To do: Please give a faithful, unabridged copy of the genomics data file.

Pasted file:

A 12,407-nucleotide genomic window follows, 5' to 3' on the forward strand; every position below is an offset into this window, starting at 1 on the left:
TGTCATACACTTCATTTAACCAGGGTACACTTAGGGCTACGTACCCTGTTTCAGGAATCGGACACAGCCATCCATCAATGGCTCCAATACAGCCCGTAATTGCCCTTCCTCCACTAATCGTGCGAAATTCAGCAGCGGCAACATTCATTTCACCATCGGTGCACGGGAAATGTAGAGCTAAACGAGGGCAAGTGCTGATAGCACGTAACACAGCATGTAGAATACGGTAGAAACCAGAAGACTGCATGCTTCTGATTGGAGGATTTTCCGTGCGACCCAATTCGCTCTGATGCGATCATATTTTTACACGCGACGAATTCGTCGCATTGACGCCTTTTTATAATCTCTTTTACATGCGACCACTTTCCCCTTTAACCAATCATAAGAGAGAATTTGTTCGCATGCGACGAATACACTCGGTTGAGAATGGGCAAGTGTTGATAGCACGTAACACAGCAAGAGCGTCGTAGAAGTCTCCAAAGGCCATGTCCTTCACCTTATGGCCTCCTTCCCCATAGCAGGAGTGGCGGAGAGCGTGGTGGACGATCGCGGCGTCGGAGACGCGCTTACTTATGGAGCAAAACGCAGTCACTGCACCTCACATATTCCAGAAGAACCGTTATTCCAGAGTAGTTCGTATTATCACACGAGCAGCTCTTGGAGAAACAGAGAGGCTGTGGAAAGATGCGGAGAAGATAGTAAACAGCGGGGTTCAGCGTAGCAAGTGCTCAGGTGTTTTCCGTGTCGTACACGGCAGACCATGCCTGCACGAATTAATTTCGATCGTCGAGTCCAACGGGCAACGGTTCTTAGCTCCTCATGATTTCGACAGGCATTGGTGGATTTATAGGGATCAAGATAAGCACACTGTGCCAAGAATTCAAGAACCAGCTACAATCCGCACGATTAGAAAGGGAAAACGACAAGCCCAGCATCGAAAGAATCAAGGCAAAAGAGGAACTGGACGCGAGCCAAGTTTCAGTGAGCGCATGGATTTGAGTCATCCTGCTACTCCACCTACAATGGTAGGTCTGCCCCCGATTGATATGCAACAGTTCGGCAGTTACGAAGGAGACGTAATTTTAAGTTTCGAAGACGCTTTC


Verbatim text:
A 12,407-nucleotide genomic window follows, 5' to 3' on the forward strand; every position below is an offset into this window, starting at 1 on the left:
TGTCATACACTTCATTTAACCAGGGTACACTTAGGGCTACGTACCCTGTTTCAGGAATCGGACACAGCCATCCATCAATGGCTCCAATACAGCCCGTAATTGCCCTTCCTCCACTAATCGTGCGAAATTCAGCAGCGGCAACATTCATTTCACCATCGGTGCACGGGAAATGTAGAGCTAAACGAGGGCAAGTGCTGATAGCACGTAACACAGCATGTAGAATACGGTAGAAACCAGAAGACTGCATGCTTCTGATTGGAGGATTTTCCGTGCGACCCAATTCGCTCTGATGCGATCATATTTTTACACGCGACGAATTCGTCGCATTGACGCCTTTTTATAATCTCTTTTACATGCGACCACTTTCCCCTTTAACCAATCATAAGAGAGAATTTGTTCGCATGCGACGAATACACTCGGTTGAGAATGGGCAAGTGTTGATAGCACGTAACACAGCAAGAGCGTCGTAGAAGTCTCCAAAGGCCATGTCCTTCACCTTATGGCCTCCTTCCCCATAGCAGGAGTGGCGGAGAGCGTGGTGGACGATCGCGGCGTCGGAGACGCGCTTACTTATGGAGCAAAACGCAGTCACTGCACCTCACATATTCCAGAAGAACCGTTATTCCAGAGTAGTTCGTATTATCACACGAGCAGCTCTTGGAGAAACAGAGAGGCTGTGGAAAGATGCGGAGAAGATAGTAAACAGCGGGGTTCAGCGTAGCAAGTGCTCAGGTGTTTTCCGTGTCGTACACGGCAGACCATGCCTGCACGAATTAATTTCGATCGTCGAGTCCAACGGGCAACGGTTCTTAGCTCCTCATGATTTCGACAGGCATTGGTGGATTTATAGGGATCAAGATAAGCACACTGTGCCAAGAATTCAAGAACCAGCTACAATCCGCACGATTAGAAAGGGAAAACGACAAGCCCAGCATCGAAAGAATCAAGGCAAAAGAGGAACTGGACGCGAGCCAAGTTTCAGTGAGCGCATGGATTTGAGTCATCCTGCTACTCCACCTACAATGGTAGGTCTGCCCCCGATTGATATGCAACAGTTCGGCAGTTACGAAGGAGACGTAATTTTAAGTTTCGAAGACGCTTTC